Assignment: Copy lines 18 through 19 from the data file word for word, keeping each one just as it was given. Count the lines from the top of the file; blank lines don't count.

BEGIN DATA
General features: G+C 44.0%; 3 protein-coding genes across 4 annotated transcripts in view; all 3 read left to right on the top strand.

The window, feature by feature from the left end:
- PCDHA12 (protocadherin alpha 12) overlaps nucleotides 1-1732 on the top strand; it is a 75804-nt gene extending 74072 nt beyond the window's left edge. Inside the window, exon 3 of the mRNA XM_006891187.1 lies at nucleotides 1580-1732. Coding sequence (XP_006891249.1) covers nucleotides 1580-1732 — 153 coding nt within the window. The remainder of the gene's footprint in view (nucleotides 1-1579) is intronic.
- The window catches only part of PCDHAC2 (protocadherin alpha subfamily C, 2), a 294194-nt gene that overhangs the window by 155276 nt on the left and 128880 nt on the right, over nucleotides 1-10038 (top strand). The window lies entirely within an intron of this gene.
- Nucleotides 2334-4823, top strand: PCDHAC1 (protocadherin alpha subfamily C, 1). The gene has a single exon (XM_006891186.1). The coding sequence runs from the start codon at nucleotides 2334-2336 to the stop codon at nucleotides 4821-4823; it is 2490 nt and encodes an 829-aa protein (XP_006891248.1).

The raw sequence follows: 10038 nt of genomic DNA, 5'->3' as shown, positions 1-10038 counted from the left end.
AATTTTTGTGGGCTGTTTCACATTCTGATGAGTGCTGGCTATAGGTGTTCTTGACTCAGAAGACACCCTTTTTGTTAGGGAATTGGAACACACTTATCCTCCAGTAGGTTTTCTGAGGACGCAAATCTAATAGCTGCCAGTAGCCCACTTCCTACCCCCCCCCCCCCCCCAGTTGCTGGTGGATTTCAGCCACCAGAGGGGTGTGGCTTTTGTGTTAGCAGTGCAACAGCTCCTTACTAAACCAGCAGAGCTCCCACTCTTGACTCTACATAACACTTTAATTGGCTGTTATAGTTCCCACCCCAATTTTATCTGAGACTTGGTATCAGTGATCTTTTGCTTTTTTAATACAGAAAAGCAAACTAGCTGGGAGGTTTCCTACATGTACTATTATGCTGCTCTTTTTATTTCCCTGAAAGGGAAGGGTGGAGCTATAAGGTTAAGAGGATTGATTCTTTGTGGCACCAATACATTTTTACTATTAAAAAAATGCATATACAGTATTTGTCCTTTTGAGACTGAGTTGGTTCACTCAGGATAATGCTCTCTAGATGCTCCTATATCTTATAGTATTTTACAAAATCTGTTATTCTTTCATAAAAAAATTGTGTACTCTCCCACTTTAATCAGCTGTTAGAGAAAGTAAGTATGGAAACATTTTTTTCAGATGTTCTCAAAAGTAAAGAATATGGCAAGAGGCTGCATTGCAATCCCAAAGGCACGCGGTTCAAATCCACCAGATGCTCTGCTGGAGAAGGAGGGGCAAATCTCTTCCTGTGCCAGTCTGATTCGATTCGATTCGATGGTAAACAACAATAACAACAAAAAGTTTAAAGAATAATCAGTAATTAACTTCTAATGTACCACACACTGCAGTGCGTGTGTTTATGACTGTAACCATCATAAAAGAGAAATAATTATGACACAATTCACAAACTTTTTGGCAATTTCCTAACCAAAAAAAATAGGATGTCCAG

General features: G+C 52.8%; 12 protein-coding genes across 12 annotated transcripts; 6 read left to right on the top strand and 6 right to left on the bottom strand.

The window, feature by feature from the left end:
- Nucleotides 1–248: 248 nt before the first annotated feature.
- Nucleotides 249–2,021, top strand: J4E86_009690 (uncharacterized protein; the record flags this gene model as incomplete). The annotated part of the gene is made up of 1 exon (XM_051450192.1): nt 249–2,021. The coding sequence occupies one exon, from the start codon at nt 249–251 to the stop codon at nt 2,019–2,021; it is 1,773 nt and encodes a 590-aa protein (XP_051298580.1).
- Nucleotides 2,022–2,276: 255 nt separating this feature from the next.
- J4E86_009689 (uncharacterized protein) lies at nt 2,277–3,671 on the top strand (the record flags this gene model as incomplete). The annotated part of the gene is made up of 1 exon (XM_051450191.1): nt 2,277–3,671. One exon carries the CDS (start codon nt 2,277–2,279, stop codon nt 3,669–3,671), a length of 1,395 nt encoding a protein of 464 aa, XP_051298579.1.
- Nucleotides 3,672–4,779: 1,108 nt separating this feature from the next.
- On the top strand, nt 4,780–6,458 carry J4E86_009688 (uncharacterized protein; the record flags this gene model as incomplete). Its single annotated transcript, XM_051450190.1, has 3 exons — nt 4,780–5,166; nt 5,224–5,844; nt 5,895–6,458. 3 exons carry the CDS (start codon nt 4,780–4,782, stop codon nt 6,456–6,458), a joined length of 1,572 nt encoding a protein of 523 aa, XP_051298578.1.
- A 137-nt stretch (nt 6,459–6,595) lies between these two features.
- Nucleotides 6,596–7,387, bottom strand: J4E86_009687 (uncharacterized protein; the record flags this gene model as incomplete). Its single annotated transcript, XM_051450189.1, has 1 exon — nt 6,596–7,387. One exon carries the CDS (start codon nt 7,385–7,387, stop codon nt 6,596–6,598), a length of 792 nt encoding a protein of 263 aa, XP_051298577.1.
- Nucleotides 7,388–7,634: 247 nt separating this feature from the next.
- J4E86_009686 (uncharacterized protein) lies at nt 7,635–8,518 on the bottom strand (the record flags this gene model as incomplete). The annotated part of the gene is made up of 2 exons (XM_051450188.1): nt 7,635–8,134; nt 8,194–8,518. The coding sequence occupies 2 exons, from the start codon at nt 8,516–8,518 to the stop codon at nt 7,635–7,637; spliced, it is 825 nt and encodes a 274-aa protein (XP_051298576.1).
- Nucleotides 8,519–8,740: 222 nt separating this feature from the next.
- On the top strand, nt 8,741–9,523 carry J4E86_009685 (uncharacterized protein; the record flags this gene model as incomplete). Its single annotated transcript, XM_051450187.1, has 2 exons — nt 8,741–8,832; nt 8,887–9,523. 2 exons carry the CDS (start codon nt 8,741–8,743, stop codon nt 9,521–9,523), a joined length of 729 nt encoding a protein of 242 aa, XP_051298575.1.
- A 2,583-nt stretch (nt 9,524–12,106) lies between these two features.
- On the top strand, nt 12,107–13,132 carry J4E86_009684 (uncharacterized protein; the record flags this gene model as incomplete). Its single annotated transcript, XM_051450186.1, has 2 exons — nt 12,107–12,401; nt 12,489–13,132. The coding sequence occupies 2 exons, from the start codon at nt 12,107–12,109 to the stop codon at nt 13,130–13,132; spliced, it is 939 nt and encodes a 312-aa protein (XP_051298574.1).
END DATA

- Nucleotides 7,388–7,634: 247 nt separating this feature from the next.
- J4E86_009686 (uncharacterized protein) lies at nt 7,635–8,518 on the bottom strand (the record flags this gene model as incomplete). The annotated part of the gene is made up of 2 exons (XM_051450188.1): nt 7,635–8,134; nt 8,194–8,518. The coding sequence occupies 2 exons, from the start codon at nt 8,516–8,518 to the stop codon at nt 7,635–7,637; spliced, it is 825 nt and encodes a 274-aa protein (XP_051298576.1).